Nobel Prizes may not be awarded posthumously, so that was it for Avery, but Mac McCarty lived another 50 years after Avery's death; the Committee had ample time to rectify their mistake in his case. They never did. MacLeod harbored some bitterness over that slight, but Mac didn't seem to. He was modest, happy, spoke well of others, and generally seemed to be having a very good time nearly all the time. If you met him, you would never have known that he might have suffered the greatest injustice in the history of biology.
People often make themselves miserable chasing recognition. When they don't get it, they often become bitter; when they do get it, they sometimes become either insufferable because they have it or depressed because it doesn't really nourish them the way they'd hoped. Mac never got the recognition he deserved: he, Avery and McCloud should have won a Nobel Prize, and it's to the everlasting shame of the prize-givers that they didn't. I know of scientists who have brooded over lesser slights the way Gollum brooded over the loss of the One Ring. If Mac ever did, he never showed it. Here's what he said about Mirsky in his book, 'The Transforming Principle: Discovering That Genes Are Made of DNA' (New York: WW Norton & Co.; 1985):
"As far as I was concerned, I was in the position of being on the same faculty with Mirsky for the remainder of his life, and it made no sense to continue to behave as though we did not know each other. In the end, we arrived at a congenial relationship, even though one could hardly say that we were close friends."
It may have seemed sensible to Mac to be cordial to Mirsky, but I wonder how many of the rest of us could have done it.
The good news is that he did eventually get a lot of attention, especially toward the end of his life, when his importance to history as the only survivor of that period was appreciated. After all, he had carried out, with his own hands, the greatest experiment ever done in biology. I know of scientists who have thought of themselves as minor deities because they had done something far less important. Mac never seemed to think of himself as anything but an ordinary human being. One of my graduate students went to New York once to be interviewed for the Helen Hay Whitney postdoctoral fellowship competition. He came back to my lab and told me that his interviewer was a very pleasant elderly scientist and that they had spent a delightful couple of hours together. I asked who he was, and he said, "McCarty, I think - he told me to call him Mac." I asked if he knew who he had just been talking to. He had no idea. I wonder how many other people could have sat for two hours with a young scientist and never bothered to tell them that they were in the presence of one of the men who had proven that genes were made of DNA.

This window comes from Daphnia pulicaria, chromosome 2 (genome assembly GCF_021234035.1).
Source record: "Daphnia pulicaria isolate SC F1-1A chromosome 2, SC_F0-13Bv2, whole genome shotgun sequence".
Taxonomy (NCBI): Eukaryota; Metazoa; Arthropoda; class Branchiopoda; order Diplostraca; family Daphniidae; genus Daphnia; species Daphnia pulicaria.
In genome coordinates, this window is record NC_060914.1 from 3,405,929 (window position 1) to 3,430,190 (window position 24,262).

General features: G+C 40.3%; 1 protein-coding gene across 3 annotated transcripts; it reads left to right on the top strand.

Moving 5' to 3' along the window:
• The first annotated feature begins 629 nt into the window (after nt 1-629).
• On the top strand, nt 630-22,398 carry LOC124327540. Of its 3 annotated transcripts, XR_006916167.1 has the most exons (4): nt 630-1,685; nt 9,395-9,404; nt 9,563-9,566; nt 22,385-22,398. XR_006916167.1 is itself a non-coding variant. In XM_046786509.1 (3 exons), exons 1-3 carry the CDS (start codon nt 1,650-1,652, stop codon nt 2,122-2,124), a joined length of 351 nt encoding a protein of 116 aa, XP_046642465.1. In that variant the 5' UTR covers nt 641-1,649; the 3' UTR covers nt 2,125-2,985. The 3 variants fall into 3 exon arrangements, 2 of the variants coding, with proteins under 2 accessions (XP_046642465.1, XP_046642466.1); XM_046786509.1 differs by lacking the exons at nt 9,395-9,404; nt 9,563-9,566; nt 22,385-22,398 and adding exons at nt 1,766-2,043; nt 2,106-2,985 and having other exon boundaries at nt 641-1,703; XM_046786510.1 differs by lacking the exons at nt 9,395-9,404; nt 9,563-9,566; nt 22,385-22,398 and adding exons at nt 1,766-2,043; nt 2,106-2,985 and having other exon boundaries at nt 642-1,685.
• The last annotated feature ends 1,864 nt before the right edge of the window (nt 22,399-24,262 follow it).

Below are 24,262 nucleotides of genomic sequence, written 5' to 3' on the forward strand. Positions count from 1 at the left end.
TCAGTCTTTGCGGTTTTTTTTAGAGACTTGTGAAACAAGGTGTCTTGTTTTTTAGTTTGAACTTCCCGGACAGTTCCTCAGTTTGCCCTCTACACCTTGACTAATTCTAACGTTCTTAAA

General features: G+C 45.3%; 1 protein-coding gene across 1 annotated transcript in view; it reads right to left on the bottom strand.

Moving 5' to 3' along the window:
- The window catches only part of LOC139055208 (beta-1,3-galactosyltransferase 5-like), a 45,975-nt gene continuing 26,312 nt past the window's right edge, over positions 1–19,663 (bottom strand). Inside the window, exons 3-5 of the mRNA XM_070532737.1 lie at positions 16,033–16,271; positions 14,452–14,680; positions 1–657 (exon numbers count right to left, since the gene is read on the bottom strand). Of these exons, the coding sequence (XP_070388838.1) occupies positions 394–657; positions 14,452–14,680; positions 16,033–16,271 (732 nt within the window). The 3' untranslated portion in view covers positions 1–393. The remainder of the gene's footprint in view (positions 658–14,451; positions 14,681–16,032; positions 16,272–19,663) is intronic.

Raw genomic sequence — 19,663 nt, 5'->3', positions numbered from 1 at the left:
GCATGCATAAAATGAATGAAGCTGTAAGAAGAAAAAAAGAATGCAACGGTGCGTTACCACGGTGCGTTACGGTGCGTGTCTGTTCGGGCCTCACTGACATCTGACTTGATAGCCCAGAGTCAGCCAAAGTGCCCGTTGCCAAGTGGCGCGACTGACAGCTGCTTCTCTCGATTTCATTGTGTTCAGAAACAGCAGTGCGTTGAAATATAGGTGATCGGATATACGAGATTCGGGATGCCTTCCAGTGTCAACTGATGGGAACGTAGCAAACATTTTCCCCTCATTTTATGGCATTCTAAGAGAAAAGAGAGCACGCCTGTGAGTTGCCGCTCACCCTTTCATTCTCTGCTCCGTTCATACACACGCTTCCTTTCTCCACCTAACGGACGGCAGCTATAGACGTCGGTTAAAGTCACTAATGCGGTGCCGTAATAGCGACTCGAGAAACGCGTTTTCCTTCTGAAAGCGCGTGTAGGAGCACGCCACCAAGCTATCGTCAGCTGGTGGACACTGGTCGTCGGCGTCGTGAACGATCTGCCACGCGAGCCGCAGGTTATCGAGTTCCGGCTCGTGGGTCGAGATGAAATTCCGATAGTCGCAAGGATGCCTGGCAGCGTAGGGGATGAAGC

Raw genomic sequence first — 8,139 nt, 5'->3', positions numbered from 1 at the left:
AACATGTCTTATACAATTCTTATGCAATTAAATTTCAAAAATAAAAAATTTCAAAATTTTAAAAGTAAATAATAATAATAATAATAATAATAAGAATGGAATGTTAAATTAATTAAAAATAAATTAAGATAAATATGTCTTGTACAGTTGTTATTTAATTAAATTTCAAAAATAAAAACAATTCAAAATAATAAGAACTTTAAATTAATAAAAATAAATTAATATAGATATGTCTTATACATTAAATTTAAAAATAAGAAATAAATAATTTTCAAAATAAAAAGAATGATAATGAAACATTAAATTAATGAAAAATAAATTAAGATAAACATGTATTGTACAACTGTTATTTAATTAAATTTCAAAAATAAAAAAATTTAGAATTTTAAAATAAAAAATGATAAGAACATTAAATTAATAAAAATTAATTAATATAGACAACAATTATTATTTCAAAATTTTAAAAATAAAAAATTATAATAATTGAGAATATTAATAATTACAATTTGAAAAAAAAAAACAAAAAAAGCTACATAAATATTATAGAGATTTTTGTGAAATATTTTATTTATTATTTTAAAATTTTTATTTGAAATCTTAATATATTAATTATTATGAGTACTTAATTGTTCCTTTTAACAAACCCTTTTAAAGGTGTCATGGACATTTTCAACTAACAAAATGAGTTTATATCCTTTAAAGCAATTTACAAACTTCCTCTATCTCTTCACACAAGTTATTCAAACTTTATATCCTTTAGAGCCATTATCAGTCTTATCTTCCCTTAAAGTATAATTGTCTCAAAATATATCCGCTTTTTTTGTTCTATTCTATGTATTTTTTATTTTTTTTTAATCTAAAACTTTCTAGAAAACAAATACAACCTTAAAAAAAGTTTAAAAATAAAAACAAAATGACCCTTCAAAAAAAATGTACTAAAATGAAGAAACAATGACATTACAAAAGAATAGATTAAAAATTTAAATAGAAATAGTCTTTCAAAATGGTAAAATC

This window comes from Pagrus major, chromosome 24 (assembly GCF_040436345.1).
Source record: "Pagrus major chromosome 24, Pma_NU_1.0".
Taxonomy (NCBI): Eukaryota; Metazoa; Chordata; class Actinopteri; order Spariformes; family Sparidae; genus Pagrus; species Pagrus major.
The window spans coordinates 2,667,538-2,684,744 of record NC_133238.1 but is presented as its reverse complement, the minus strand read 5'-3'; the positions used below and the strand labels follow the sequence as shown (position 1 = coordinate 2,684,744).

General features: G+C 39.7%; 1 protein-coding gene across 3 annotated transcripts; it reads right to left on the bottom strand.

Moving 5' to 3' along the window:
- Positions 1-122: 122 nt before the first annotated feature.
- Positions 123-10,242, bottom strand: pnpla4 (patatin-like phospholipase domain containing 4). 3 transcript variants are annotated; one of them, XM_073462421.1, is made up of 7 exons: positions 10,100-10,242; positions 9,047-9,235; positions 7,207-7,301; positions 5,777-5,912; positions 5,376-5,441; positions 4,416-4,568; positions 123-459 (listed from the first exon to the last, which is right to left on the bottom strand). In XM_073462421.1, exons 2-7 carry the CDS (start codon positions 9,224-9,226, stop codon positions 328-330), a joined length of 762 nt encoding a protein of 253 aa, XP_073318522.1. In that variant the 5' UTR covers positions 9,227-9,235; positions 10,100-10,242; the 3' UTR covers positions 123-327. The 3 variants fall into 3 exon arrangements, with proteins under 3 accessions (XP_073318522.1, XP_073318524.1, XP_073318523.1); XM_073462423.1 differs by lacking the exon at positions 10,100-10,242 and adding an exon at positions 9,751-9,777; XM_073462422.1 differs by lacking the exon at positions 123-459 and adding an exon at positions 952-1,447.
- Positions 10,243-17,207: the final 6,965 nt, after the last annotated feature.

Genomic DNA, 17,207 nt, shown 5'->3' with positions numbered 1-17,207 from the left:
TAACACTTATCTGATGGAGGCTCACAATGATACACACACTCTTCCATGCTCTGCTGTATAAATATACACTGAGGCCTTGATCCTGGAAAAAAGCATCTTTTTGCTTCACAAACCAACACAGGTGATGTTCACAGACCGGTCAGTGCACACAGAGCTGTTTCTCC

That was the great irony of Mac McCarty's life and career. He found the universal principle of transformation, and yet he himself was not transformed in any way by the discovery. He carried out the greatest experiment in biology, yet he never acted like someone who had done anything very special. I don't know if you could say that he discovered the secret of life - Watson and Crick laid claim, with some justification and their customary sense of self-importance, to that title - but I do think he might have discovered one secret of a happy life.
Wouldn't it be great if there was some way to rectify injustices like the one that he and his colleagues suffered? I think there is. It may be impossible to award Nobel Prizes posthumously, but there is no provision in Alfred Nobel's will that would prohibit the various Nobel Committees from recognizing neglected scientists in some other fashion. I propose that, every year, at the same time the Nobel Prizes are given out, the Committees designate scientists as 'Nobel Committee Honorees'. The only requirements for such distinction are that the scientists in question be deceased and that their work be of seminal importance and not previously awarded a Nobel Prize. There's no Hall of Fame for science, and it's probably just as well that there isn't (I'm not a fan of places of pilgrimage), but the Nobel Foundation has a pretty terrific web site http://www.nobelprize.org where these scientists could receive a little of the honor that was their due. Having the Nobel cachet attached to it will give it the stature they are entitled to. I'm not in favor of limiting the number of honorees in any year, but if there must be a limit it should be set high, like at least five.
Such a simple gesture might do a little to ease some of the hurt that comes along every October. Unlike some people, I'm not a believer in abolishing awards like the Nobels; I think our profession is too little recognized in general, and the huge publicity these prizes engender is good for all of us. But I do think there's a lot of unfairness, unintentional for the most part, that goes along with the Nobel Prizes, and my suggestion may help remedy that. At the very least, someone who missed out in a year when their field was recognized could cling to the hope that some day they might still receive something of their due.